Enough with the stereotypes about millennials. Look around at the climate movement today and you’ll see all kinds of emerging leaders in their teens and twenties applying foot to posterior in ways inspiring people two or three times their age.
It’s no mystery why: members of this generation know that they cannot turn a blind eye to climate change. Their very future is at stake – and they’re acutely aware of that fact. We’d like to introduce some of the young activists who aren’t waiting around for world leaders to do something – and ensuring a safer future for everyone in the process.
Fifteen-year-old Xiuhtezcatl Tonatiuh has been fighting climate change since he was six. As the youth director of Earth Guardians, Xiuhtezcatl has spoken at over 100 rallies and events around the world. He’s also an eco hip-hop artist and has performed at international music festivals, sharing his call to action with young people worldwide.
In 2013, Xiuhtezcatl received the 2013 United States Community Service Award from President Obama, and became the youngest of 24 change-makers chosen to serve on the president's youth council. And he’s addressed the United Nations General Assembly three times, demanding world leaders take action.
“This is not a game. This is not about politics. This is about every living person and creature on the planet, our lives and our safety being threatened by the greatest issue of our time: climate change.” -Xiuhtezcatl Tonatiuh
Xiuhtezcatl and his younger brother, Itzcuauhtli perform together and give presentations in schools across the United States about the need for climate action. They’ve been inspiring young people to start their own Earth Guardian “crews” in local communities to join the fight too.
Xiuhtezcatl has fearlessly and tirelessly called on young people all over the world to act because their future depends on it. His mission is daunting, but his age is simply a number.
— Climate Reality (@ClimateReality) March 3, 2016
Climate Activists v. US Government
In 2015, 21 young Americans aged eight to 19 (one of whom was Xiuhtezcatl Tonatiuh) sued the federal government through the District Court of Oregon for infringing on their constitutional rights and the rights of future generations. The US government, they said, has knowingly continued to worsen the effects of climate change through the burning of fossil fuels, and thus has risked “harm to human life, liberty and property.”
The 21 young plaintiffs are seeking a court order for the Obama administration to implement a plan to reduce atmospheric concentrations of carbon dioxide to 350 ppm by 2100.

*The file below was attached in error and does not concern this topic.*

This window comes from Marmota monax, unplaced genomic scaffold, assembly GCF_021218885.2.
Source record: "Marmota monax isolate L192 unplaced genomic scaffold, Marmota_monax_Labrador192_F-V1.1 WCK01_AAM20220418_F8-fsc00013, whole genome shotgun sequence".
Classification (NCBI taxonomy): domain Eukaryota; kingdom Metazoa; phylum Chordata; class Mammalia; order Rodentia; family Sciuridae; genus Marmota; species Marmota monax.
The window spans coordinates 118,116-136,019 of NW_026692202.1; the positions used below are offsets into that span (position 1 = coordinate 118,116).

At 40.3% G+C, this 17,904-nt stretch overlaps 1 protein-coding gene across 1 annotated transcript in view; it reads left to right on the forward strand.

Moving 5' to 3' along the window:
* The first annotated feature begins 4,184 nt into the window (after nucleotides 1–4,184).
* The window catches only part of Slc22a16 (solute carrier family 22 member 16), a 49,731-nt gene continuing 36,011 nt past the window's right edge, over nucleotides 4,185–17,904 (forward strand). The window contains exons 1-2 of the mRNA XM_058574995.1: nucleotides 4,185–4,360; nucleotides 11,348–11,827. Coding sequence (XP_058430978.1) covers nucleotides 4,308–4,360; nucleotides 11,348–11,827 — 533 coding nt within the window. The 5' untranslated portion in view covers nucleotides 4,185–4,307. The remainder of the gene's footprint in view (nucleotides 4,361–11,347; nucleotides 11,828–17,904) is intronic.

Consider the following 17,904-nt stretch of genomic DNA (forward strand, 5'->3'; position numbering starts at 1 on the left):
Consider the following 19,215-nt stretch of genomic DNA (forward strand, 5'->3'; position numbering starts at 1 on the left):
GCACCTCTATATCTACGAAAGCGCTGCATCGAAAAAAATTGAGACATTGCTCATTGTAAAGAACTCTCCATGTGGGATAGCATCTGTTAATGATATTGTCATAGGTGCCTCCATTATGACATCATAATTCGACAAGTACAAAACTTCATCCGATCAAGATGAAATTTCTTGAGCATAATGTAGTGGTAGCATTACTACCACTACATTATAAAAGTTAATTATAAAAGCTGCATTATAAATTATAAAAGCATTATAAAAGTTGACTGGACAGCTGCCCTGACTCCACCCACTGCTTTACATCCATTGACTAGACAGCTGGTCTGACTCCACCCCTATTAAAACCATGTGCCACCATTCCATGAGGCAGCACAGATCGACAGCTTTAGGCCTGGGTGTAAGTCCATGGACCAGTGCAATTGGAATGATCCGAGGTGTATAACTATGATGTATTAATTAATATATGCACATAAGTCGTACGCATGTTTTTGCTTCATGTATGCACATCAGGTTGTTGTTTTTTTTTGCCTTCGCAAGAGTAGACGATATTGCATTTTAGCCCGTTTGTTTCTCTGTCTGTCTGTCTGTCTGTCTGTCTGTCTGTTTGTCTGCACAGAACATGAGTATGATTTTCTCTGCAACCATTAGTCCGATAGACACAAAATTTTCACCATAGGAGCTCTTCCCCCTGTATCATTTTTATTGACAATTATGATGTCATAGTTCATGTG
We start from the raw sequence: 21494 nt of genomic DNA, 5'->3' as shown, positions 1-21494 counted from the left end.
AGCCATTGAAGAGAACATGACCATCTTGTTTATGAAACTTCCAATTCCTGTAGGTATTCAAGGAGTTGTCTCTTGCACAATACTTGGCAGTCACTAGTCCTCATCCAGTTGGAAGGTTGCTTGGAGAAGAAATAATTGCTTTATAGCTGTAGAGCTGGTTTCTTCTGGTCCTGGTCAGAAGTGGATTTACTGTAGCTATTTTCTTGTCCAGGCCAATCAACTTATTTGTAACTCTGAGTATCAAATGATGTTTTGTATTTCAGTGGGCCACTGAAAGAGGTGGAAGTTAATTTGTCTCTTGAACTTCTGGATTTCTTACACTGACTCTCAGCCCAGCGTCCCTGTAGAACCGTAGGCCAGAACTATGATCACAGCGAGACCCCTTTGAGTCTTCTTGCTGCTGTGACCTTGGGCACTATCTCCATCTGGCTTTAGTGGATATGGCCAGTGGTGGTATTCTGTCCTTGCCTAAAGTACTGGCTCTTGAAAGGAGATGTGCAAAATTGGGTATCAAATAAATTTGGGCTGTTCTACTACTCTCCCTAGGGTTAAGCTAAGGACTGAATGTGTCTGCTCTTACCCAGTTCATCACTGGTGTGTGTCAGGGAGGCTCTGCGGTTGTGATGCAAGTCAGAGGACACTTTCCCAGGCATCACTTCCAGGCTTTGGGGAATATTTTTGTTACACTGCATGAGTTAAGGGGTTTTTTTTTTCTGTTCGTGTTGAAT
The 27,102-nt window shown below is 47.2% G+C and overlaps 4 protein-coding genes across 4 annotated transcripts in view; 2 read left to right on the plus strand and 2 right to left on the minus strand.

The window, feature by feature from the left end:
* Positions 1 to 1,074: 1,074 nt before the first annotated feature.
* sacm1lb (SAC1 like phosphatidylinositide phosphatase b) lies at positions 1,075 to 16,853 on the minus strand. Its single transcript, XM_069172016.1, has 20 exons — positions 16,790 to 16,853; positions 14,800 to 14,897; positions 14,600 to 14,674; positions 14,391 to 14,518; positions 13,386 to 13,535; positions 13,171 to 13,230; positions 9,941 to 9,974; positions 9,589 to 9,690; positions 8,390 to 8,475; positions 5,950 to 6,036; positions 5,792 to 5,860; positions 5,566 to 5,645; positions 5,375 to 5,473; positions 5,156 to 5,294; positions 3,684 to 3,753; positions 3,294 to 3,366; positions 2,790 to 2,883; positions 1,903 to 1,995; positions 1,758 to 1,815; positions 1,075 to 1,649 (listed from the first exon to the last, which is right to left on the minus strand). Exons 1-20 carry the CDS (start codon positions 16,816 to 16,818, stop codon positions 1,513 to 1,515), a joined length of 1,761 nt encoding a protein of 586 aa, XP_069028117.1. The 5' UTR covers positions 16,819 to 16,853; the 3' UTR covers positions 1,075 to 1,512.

Television star Calum Worthy is a climate advocate and Climate Reality Leader. After attending a Climate Reality Leadership Corps training led by former Vice President Al Gore, he’s taken a 21st-century approach to activism, using his sizeable and active social media following to spread the word about climate solutions and inspire thousands and thousands of his followers to stand up and speak up for their future.
At the age of 13, Alec Loorz had one goal: to stop the climate crisis within his lifetime. He founded his own organization in 2007 called iMatter (formerly Kids vs Global Warming) to inspire climate action among his peers. He felt confident that his generation would be the one to cut through the usual denial and politics and break through to world leaders with a call to action.
iMatter empowers young people on the grassroots level, organizing youth marches and legal actions. The organization also focuses on training and developing a global movement of youth leaders to solve the climate crisis.
At 14, Alec was trained by Vice President Gore and became a Climate Reality Leader. He’s since given over 500 speeches and presentations about the effects of climate change and the need for immediate action to nearly 1 million people in the United States, Europe, and South America. Talk about making a difference.
Felix Finkbeiner was nine years old when he first laid the seeds for a new kind of climate movement. Calling on children all over the world to plant 1 million trees in every country, Felix helped launch the youth organization Plant-for-the-Planet. Since 2007, Plant-for-the-Planet has planted over 14 billion trees. And it’s not done yet, with a goal of planting 1 trillion.
Plant-for-the-Planet encourages children to become Climate Justice Ambassadors and take action into their own hands and fight for their future. The organization is over 100,000 kids strong, with 30,000 Climate Justice Ambassadors between the ages of nine and 12, and the work they do is growing climate hope around the world.
— Climate Reality (@ClimateReality) February 8, 2016
You’re never too young (or too old) to make a difference.
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